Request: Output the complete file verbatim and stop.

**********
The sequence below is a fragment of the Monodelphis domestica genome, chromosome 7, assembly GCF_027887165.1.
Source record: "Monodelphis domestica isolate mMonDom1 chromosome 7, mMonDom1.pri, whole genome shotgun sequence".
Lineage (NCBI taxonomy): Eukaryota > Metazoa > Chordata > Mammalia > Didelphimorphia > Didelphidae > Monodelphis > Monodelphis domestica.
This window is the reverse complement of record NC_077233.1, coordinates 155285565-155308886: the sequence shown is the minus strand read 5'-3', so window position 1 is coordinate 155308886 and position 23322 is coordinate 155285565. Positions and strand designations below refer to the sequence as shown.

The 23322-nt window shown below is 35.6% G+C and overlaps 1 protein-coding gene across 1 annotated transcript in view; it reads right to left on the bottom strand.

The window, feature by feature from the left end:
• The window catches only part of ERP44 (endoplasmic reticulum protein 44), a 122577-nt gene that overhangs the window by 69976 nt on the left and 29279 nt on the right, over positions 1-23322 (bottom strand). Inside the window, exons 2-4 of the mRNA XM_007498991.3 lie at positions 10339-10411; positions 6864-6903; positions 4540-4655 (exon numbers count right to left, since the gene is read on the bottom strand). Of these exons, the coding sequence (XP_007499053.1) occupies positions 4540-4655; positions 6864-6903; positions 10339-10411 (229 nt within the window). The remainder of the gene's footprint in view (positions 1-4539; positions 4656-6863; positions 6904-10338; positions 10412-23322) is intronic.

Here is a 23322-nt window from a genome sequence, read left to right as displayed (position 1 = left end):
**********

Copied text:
The sequence below is a fragment of the Monodelphis domestica genome, chromosome 7, assembly GCF_027887165.1.
Source record: "Monodelphis domestica isolate mMonDom1 chromosome 7, mMonDom1.pri, whole genome shotgun sequence".
Lineage (NCBI taxonomy): Eukaryota > Metazoa > Chordata > Mammalia > Didelphimorphia > Didelphidae > Monodelphis > Monodelphis domestica.
This window is the reverse complement of record NC_077233.1, coordinates 155285565-155308886: the sequence shown is the minus strand read 5'-3', so window position 1 is coordinate 155308886 and position 23322 is coordinate 155285565. Positions and strand designations below refer to the sequence as shown.

The 23322-nt window shown below is 35.6% G+C and overlaps 1 protein-coding gene across 1 annotated transcript in view; it reads right to left on the bottom strand.

The window, feature by feature from the left end:
• The window catches only part of ERP44 (endoplasmic reticulum protein 44), a 122577-nt gene that overhangs the window by 69976 nt on the left and 29279 nt on the right, over positions 1-23322 (bottom strand). Inside the window, exons 2-4 of the mRNA XM_007498991.3 lie at positions 10339-10411; positions 6864-6903; positions 4540-4655 (exon numbers count right to left, since the gene is read on the bottom strand). Of these exons, the coding sequence (XP_007499053.1) occupies positions 4540-4655; positions 6864-6903; positions 10339-10411 (229 nt within the window). The remainder of the gene's footprint in view (positions 1-4539; positions 4656-6863; positions 6904-10338; positions 10412-23322) is intronic.

Here is a 23322-nt window from a genome sequence, read left to right as displayed (position 1 = left end):